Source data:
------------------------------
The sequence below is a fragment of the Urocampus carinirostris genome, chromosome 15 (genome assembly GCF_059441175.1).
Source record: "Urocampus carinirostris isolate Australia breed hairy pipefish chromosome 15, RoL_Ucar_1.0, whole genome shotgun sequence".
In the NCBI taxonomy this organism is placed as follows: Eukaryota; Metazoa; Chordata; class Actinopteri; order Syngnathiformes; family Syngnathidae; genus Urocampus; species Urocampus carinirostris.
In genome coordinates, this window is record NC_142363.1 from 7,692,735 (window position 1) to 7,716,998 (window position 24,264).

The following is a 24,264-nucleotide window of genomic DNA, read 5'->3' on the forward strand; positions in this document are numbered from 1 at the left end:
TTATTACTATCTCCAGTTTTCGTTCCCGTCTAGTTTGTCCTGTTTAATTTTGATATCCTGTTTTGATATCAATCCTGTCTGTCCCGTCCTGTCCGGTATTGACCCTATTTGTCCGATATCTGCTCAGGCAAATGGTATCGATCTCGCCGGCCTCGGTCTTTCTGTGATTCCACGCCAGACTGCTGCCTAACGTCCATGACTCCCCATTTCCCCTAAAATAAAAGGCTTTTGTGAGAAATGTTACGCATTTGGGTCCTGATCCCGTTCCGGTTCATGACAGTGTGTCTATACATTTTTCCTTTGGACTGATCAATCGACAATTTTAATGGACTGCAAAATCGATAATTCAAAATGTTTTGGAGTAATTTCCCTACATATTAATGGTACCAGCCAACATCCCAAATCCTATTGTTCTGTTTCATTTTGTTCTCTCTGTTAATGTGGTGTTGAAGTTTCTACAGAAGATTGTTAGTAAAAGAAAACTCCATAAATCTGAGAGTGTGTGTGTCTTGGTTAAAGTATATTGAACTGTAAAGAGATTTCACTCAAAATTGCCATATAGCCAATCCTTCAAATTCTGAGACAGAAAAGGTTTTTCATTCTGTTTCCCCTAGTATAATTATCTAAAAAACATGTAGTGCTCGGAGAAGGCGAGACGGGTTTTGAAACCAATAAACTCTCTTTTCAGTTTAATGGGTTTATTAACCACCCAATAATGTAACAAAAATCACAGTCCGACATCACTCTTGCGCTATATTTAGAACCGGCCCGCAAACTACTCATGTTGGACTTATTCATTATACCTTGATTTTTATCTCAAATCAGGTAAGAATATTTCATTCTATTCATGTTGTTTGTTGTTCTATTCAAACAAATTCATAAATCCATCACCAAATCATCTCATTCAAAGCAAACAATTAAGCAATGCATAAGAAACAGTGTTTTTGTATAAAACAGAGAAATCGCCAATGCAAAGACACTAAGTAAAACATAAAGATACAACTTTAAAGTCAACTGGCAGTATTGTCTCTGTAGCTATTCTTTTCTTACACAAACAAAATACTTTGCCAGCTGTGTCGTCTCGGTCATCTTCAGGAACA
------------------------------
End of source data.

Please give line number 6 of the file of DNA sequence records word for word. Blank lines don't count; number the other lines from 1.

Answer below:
TTATTACTATCTCCAGTTTTCGTTCCCGTCTAGTTTGTCCTGTTTAATTTTGATATCCTGTTTTGATATCAATCCTGTCTGTCCCGTCCTGTCCGGTATTGACCCTATTTGTCCGATATCTGCTCAGGCAAATGGTATCGATCTCGCCGGCCTCGGTCTTTCTGTGATTCCACGCCAGACTGCTGCCTAACGTCCATGACTCCCCATTTCCCCTAAAATAAAAGGCTTTTGTGAGAAATGTTACGCATTTGGGTCCTGATCCCGTTCCGGTTCATGACAGTGTGTCTATACATTTTTCCTTTGGACTGATCAATCGACAATTTTAATGGACTGCAAAATCGATAATTCAAAATGTTTTGGAGTAATTTCCCTACATATTAATGGTACCAGCCAACATCCCAAATCCTATTGTTCTGTTTCATTTTGTTCTCTCTGTTAATGTGGTGTTGAAGTTTCTACAGAAGATTGTTAGTAAAAGAAAACTCCATAAATCTGAGAGTGTGTGTGTCTTGGTTAAAGTATATTGAACTGTAAAGAGATTTCACTCAAAATTGCCATATAGCCAATCCTTCAAATTCTGAGACAGAAAAGGTTTTTCATTCTGTTTCCCCTAGTATAATTATCTAAAAAACATGTAGTGCTCGGAGAAGGCGAGACGGGTTTTGAAACCAATAAACTCTCTTTTCAGTTTAATGGGTTTATTAACCACCCAATAATGTAACAAAAATCACAGTCCGACATCACTCTTGCGCTATATTTAGAACCGGCCCGCAAACTACTCATGTTGGACTTATTCATTATACCTTGATTTTTATCTCAAATCAGGTAAGAATATTTCATTCTATTCATGTTGTTTGTTGTTCTATTCAAACAAATTCATAAATCCATCACCAAATCATCTCATTCAAAGCAAACAATTAAGCAATGCATAAGAAACAGTGTTTTTGTATAAAACAGAGAAATCGCCAATGCAAAGACACTAAGTAAAACATAAAGATACAACTTTAAAGTCAACTGGCAGTATTGTCTCTGTAGCTATTCTTTTCTTACACAAACAAAATACTTTGCCAGCTGTGTCGTCTCGGTCATCTTCAGGAACA